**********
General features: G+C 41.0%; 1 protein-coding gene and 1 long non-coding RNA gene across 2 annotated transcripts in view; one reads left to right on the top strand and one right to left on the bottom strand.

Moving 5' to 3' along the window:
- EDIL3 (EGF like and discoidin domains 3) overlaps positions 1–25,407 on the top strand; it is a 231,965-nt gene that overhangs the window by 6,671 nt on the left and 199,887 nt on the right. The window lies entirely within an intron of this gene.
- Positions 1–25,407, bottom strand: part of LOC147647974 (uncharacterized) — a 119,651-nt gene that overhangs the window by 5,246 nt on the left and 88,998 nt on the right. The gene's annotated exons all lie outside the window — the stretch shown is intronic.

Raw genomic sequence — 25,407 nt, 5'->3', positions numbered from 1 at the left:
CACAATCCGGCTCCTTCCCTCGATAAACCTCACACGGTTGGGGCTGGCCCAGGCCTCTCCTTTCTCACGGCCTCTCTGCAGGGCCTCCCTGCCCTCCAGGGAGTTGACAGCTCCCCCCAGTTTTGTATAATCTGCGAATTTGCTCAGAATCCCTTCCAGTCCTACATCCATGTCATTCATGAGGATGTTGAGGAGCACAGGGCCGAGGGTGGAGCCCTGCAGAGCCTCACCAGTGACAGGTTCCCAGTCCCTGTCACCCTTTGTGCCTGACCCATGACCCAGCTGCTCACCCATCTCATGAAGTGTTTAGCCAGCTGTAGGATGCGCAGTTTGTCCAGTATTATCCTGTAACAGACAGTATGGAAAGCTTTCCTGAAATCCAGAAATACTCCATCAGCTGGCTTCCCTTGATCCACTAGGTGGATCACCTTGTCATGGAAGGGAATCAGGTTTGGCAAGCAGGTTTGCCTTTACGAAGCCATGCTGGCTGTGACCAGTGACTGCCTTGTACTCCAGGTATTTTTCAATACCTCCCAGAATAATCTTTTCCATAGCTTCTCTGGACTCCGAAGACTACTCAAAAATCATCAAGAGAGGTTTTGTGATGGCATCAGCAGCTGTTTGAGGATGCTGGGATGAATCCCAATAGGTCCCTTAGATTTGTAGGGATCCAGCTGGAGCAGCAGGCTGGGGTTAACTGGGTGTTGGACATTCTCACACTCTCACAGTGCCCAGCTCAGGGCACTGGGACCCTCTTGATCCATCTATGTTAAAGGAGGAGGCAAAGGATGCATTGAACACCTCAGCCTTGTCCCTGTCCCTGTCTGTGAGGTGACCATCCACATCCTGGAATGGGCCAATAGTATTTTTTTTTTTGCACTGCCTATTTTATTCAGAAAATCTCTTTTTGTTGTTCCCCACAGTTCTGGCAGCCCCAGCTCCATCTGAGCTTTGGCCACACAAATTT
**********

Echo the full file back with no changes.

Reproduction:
General features: G+C 41.0%; 1 protein-coding gene and 1 long non-coding RNA gene across 2 annotated transcripts in view; one reads left to right on the top strand and one right to left on the bottom strand.

Moving 5' to 3' along the window:
- EDIL3 (EGF like and discoidin domains 3) overlaps positions 1–25,407 on the top strand; it is a 231,965-nt gene that overhangs the window by 6,671 nt on the left and 199,887 nt on the right. The window lies entirely within an intron of this gene.
- Positions 1–25,407, bottom strand: part of LOC147647974 (uncharacterized) — a 119,651-nt gene that overhangs the window by 5,246 nt on the left and 88,998 nt on the right. The gene's annotated exons all lie outside the window — the stretch shown is intronic.

Raw genomic sequence — 25,407 nt, 5'->3', positions numbered from 1 at the left:
CACAATCCGGCTCCTTCCCTCGATAAACCTCACACGGTTGGGGCTGGCCCAGGCCTCTCCTTTCTCACGGCCTCTCTGCAGGGCCTCCCTGCCCTCCAGGGAGTTGACAGCTCCCCCCAGTTTTGTATAATCTGCGAATTTGCTCAGAATCCCTTCCAGTCCTACATCCATGTCATTCATGAGGATGTTGAGGAGCACAGGGCCGAGGGTGGAGCCCTGCAGAGCCTCACCAGTGACAGGTTCCCAGTCCCTGTCACCCTTTGTGCCTGACCCATGACCCAGCTGCTCACCCATCTCATGAAGTGTTTAGCCAGCTGTAGGATGCGCAGTTTGTCCAGTATTATCCTGTAACAGACAGTATGGAAAGCTTTCCTGAAATCCAGAAATACTCCATCAGCTGGCTTCCCTTGATCCACTAGGTGGATCACCTTGTCATGGAAGGGAATCAGGTTTGGCAAGCAGGTTTGCCTTTACGAAGCCATGCTGGCTGTGACCAGTGACTGCCTTGTACTCCAGGTATTTTTCAATACCTCCCAGAATAATCTTTTCCATAGCTTCTCTGGACTCCGAAGACTACTCAAAAATCATCAAGAGAGGTTTTGTGATGGCATCAGCAGCTGTTTGAGGATGCTGGGATGAATCCCAATAGGTCCCTTAGATTTGTAGGGATCCAGCTGGAGCAGCAGGCTGGGGTTAACTGGGTGTTGGACATTCTCACACTCTCACAGTGCCCAGCTCAGGGCACTGGGACCCTCTTGATCCATCTATGTTAAAGGAGGAGGCAAAGGATGCATTGAACACCTCAGCCTTGTCCCTGTCCCTGTCTGTGAGGTGACCATCCACATCCTGGAATGGGCCAATAGTATTTTTTTTTTTGCACTGCCTATTTTATTCAGAAAATCTCTTTTTGTTGTTCCCCACAGTTCTGGCAGCCCCAGCTCCATCTGAGCTTTGGCCACACAAATTT